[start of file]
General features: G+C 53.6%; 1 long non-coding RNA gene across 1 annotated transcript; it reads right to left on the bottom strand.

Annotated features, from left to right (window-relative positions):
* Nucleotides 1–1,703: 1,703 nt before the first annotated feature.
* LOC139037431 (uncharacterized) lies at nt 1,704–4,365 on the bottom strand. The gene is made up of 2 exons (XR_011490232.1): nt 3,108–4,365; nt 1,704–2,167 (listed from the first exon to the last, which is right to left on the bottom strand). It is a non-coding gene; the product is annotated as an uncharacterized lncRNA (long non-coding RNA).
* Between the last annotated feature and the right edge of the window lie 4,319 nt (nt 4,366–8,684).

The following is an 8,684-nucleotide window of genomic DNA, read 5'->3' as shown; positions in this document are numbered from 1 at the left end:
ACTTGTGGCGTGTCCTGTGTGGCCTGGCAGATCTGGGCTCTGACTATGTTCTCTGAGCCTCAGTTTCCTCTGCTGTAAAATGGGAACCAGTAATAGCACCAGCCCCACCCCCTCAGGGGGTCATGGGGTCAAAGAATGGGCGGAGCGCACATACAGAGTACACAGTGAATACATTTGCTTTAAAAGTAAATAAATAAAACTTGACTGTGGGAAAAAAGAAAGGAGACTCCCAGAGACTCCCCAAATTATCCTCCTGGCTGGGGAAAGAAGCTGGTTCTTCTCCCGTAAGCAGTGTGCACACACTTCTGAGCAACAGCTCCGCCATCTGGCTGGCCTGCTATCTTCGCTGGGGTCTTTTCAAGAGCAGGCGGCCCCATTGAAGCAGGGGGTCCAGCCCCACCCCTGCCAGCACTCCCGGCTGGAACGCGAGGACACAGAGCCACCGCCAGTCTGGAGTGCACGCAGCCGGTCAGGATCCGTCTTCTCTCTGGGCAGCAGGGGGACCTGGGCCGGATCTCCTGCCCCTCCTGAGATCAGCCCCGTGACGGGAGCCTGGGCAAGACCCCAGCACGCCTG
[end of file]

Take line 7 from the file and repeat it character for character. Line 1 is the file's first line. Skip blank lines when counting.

ACTTGTGGCGTGTCCTGTGTGGCCTGGCAGATCTGGGCTCTGACTATGTTCTCTGAGCCTCAGTTTCCTCTGCTGTAAAATGGGAACCAGTAATAGCACCAGCCCCACCCCCTCAGGGGGTCATGGGGTCAAAGAATGGGCGGAGCGCACATACAGAGTACACAGTGAATACATTTGCTTTAAAAGTAAATAAATAAAACTTGACTGTGGGAAAAAAGAAAGGAGACTCCCAGAGACTCCCCAAATTATCCTCCTGGCTGGGGAAAGAAGCTGGTTCTTCTCCCGTAAGCAGTGTGCACACACTTCTGAGCAACAGCTCCGCCATCTGGCTGGCCTGCTATCTTCGCTGGGGTCTTTTCAAGAGCAGGCGGCCCCATTGAAGCAGGGGGTCCAGCCCCACCCCTGCCAGCACTCCCGGCTGGAACGCGAGGACACAGAGCCACCGCCAGTCTGGAGTGCACGCAGCCGGTCAGGATCCGTCTTCTCTCTGGGCAGCAGGGGGACCTGGGCCGGATCTCCTGCCCCTCCTGAGATCAGCCCCGTGACGGGAGCCTGGGCAAGACCCCAGCACGCCTG